The fascinating aspect about our eyesight is that it actively filters our environments signals into the headlines that require our attention. Our retinas are optimized to enhance and suppress visual signals into a hierarchy that we constantly re-evaluate. Our eyes are built to scan the environment and bring our attention to the juxtapositions and changes that occur there.
So a yellow patch against an orange background literally appears different to us then one against a purple background. Our eyes don't just show us what is to be seen, but what is likely more important to us to be seen.
Thing is, this optimization towards key signals, allows us to better live in our environment, but its corollary is that we become less adapted to any other environment signal… or any unrecognizable one according to our headlines history. Internet cookies as an evolutionary force if you will.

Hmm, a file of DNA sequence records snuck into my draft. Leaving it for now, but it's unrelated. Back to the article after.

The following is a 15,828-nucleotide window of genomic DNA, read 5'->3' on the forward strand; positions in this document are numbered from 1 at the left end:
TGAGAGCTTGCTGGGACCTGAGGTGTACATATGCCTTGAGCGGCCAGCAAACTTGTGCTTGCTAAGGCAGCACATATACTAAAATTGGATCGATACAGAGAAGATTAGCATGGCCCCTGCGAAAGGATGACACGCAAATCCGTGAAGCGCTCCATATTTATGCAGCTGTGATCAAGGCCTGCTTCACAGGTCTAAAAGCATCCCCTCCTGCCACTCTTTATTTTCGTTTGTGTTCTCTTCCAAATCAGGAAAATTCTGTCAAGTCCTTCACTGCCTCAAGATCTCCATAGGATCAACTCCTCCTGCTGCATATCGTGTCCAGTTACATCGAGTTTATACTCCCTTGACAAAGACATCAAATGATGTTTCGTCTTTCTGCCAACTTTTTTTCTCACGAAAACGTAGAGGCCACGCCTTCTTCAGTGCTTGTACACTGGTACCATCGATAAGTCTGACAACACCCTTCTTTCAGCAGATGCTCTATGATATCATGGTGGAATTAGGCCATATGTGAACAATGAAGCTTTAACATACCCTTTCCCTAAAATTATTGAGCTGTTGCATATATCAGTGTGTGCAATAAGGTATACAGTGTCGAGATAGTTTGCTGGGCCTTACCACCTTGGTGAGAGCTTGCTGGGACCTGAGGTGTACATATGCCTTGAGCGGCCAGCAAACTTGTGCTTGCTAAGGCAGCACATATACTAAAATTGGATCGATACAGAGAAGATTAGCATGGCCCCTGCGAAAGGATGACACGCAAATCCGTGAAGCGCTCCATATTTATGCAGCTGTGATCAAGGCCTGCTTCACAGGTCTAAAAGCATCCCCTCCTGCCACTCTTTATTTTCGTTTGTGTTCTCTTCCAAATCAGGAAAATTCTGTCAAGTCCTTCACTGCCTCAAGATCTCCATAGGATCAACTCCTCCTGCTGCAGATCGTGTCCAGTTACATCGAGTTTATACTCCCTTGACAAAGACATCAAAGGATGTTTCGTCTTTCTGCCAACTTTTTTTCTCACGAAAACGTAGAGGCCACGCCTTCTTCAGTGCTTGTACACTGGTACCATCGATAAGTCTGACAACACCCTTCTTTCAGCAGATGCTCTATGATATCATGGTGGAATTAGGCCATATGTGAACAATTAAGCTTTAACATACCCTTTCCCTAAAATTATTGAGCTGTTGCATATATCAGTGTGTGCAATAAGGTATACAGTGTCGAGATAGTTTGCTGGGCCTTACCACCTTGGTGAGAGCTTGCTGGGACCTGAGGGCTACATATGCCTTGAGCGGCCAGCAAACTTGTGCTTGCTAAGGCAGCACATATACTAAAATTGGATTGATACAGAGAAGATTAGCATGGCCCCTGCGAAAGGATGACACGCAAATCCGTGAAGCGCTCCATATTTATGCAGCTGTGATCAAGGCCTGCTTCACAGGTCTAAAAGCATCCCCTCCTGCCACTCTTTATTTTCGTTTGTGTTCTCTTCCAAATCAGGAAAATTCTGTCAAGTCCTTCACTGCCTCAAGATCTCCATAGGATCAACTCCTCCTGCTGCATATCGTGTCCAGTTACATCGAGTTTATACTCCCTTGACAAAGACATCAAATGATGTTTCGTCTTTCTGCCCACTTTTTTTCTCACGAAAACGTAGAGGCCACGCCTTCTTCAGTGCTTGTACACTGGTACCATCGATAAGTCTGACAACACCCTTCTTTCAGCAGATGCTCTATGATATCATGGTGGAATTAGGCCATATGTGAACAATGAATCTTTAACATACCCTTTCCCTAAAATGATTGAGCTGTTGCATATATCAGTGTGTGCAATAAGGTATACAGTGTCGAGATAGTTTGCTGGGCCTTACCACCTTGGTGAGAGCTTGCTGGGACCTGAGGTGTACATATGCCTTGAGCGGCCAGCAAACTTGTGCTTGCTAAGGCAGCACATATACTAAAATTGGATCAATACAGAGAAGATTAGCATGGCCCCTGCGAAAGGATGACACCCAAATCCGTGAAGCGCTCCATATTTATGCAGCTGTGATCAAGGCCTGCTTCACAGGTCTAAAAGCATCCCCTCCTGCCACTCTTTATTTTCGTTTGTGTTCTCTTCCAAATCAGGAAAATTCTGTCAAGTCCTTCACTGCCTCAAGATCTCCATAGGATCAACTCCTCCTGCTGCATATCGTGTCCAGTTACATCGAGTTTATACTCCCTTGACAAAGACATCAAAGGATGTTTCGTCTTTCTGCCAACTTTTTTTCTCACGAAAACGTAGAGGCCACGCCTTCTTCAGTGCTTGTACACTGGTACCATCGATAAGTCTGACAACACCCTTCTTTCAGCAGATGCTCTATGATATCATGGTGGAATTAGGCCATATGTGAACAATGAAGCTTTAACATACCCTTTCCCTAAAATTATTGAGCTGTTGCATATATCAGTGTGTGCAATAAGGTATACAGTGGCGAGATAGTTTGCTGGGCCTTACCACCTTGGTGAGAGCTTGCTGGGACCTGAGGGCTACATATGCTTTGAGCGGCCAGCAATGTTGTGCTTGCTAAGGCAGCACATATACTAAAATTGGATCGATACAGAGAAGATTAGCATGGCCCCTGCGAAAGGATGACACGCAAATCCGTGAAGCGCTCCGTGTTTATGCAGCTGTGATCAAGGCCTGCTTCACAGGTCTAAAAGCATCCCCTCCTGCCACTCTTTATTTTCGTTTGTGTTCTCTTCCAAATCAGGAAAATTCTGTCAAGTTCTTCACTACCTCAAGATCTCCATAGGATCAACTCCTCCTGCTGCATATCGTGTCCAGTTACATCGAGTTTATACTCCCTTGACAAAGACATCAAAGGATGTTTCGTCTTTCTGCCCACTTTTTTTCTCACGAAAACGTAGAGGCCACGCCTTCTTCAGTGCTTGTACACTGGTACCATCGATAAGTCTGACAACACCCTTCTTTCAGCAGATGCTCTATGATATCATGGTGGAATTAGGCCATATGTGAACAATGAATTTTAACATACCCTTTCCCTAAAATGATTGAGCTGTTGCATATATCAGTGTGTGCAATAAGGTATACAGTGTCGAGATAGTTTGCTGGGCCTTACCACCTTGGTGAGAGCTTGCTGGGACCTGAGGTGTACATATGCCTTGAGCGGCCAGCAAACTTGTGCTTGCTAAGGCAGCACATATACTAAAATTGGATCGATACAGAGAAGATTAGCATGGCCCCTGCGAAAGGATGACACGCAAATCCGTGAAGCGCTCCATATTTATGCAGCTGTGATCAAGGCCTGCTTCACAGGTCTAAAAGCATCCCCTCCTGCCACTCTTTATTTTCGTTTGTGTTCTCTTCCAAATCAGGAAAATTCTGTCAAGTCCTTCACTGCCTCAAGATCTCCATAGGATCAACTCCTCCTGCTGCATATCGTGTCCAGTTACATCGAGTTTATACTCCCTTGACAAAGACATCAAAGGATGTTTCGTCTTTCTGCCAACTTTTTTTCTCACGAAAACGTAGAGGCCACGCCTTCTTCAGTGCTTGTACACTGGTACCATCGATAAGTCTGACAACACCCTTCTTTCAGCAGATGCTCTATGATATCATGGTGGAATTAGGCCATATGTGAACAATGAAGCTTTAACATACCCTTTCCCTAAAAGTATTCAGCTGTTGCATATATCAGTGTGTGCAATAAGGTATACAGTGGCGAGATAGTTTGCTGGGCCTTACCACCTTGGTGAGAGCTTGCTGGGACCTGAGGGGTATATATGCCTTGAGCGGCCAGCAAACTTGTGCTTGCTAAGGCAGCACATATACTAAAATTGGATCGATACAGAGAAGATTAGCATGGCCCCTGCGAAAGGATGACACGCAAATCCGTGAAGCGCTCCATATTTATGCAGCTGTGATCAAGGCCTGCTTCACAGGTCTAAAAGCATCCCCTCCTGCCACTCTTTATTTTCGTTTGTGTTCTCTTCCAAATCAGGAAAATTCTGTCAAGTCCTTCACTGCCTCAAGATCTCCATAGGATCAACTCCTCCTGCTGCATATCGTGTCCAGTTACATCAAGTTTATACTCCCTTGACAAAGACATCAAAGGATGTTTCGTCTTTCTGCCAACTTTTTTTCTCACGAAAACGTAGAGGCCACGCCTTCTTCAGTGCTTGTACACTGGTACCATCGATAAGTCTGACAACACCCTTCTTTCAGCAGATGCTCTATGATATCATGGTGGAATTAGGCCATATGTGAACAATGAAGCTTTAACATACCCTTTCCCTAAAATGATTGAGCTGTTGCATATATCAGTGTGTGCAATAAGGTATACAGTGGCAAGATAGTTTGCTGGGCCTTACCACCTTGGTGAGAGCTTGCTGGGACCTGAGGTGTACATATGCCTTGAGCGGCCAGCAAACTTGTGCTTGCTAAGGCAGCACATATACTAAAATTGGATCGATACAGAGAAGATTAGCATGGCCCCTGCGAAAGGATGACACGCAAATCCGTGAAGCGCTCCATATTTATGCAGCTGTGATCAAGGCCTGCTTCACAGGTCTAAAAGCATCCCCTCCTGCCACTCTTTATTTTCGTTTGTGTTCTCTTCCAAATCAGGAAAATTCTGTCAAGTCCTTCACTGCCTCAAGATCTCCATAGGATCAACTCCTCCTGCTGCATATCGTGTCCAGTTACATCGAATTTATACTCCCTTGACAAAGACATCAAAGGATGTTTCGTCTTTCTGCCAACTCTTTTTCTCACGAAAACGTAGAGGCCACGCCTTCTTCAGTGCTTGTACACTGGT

In the digital realm, clarity, saturated hues and distinction, move our reactions towards these cues identifying the headlines we scan. Adapting us to these electronic visuals, we are equally less able to comprehend and interact with the vague, subtle, interpretive cues of painting. Those painting cues become too stable, monotone and in actuality become visually supressed within our sight. The rise of abstraction may have nothing to do with its turning away from narrative, but more to do with our inability to discern the meanings within stories, and a propensity to seek out only the point form, the headline, the synopsis, even when this misses the valuable point of it all. How we grasp understanding and even why we grasp it, is submerged in attention towards electronic contrasts.
We chase the change, and not what has changed. Abstraction holds our attention, without our needing to comprehend nor give of our attention.
© GAMcCullough 2014